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Is it time for Identity as a Service?

Mary Branscombe | Nov. 10, 2015
The concept of security these days goes well beyond insisting on complicated passwords. Are you sure your company is up to the task?

It’s important to note that simply using an identity service doesn’t make you secure. As Troy Hunt notes, “If you don't know what you're doing, how do you know you're choosing the right service?” Rather than attempting to outsource the responsibility of security, CIOs need invest in education. “They should ensure those making such key decisions are properly trained,” Hunt says.

Simons agrees: “There's no substitution for knowledge. You have to make the investment to keep up on these things. You have to think about it at multiple layers and have a good defence in depth story. But there are big pieces of this you can outsource to smart people like us. Your identity security: we can take care of that for you. Then the surface area and the complexity of the threat model you have to worry about is reduced.”

One area many companies get wrong is support and account management. If your system can mail out a forgotten password, then you’re storing unencrypted passwords at some point. “One of the coolest things about our B2C system is that it's all workflow and metadata driven,” says Simons. “All those workflows like how to reset your password, how to answer a two factor authentication challenge; we generate the emails for you. You declare in metadata ‘here's how I want to have it work’ and we take care of best practice. You never have a user saying ‘hey, support team, send me my password’. We have a nice instrumented flow they go through to prove they own the account, maybe using their phone and they get the chance to reset the password securely. It’s about managing the lifecycle of an identity and it’s all done in policy.”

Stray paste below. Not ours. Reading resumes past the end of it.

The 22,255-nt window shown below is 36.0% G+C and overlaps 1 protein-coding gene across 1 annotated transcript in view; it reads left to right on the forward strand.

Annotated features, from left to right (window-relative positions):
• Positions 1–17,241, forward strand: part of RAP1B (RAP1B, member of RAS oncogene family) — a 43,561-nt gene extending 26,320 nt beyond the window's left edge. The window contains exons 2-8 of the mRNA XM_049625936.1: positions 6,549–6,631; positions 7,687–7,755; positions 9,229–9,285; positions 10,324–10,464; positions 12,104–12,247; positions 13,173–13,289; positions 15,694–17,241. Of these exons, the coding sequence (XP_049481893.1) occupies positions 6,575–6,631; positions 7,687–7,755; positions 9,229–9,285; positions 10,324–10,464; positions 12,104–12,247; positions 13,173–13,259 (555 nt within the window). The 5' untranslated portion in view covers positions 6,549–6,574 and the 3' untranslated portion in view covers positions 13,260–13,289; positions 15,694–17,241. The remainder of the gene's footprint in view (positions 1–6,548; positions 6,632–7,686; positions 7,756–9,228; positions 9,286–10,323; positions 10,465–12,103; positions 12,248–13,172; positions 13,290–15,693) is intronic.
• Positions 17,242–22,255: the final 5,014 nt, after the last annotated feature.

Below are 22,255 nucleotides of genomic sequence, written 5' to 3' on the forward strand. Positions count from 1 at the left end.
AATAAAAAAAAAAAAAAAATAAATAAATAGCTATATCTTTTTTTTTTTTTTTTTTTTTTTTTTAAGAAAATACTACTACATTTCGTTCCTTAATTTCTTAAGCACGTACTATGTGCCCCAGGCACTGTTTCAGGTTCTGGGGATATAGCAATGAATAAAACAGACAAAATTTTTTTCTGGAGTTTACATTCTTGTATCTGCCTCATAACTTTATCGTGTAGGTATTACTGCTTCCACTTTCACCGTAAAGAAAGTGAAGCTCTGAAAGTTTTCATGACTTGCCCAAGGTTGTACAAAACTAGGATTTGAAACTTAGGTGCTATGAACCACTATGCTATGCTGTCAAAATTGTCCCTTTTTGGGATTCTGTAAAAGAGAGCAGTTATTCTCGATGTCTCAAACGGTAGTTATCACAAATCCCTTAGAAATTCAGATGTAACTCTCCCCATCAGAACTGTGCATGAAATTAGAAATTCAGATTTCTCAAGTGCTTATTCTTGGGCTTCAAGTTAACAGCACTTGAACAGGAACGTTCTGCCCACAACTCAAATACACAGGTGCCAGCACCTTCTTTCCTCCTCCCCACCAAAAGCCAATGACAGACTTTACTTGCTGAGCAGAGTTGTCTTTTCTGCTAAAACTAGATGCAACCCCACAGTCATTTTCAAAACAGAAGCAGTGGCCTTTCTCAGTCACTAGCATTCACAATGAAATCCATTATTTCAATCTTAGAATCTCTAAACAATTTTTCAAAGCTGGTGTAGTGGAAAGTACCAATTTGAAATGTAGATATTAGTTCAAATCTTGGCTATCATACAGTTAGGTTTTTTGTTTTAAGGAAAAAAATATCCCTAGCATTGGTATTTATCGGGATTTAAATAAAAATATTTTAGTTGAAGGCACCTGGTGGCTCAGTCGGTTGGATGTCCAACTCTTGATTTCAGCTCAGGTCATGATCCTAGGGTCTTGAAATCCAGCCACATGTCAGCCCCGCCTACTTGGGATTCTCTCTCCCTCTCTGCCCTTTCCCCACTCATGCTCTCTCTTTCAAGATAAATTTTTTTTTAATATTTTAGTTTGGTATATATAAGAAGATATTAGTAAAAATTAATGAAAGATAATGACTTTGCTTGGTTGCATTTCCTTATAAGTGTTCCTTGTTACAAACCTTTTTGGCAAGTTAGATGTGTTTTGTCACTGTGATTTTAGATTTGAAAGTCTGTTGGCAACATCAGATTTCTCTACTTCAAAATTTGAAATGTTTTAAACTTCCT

One advantage it would be hard to get on your own is the scale of an identity service like Azure B2C and what Microsoft has learned from managing the 500 million Microsoft account users who log in every day. To protect them, Microsoft actively looks for what it calls endangered accounts. “We have a team that works with governments and other companies, and also looks on the black market and picks up leaked user names and passwords,” Simons says. “We run these through our services and we can alert you about potentially compromised user names and passwords in your tenant for customers and employees. And we can help you take action, so you can require them to do a multi-factor authentication or reset their password.”

The B2C service will also use a system that’s already in place to protect Microsoft accounts from weak passwords. “If you put in one of the top one thousand most frequently used passwords, we ask you ‘please pick a password that's harder to guess’.”


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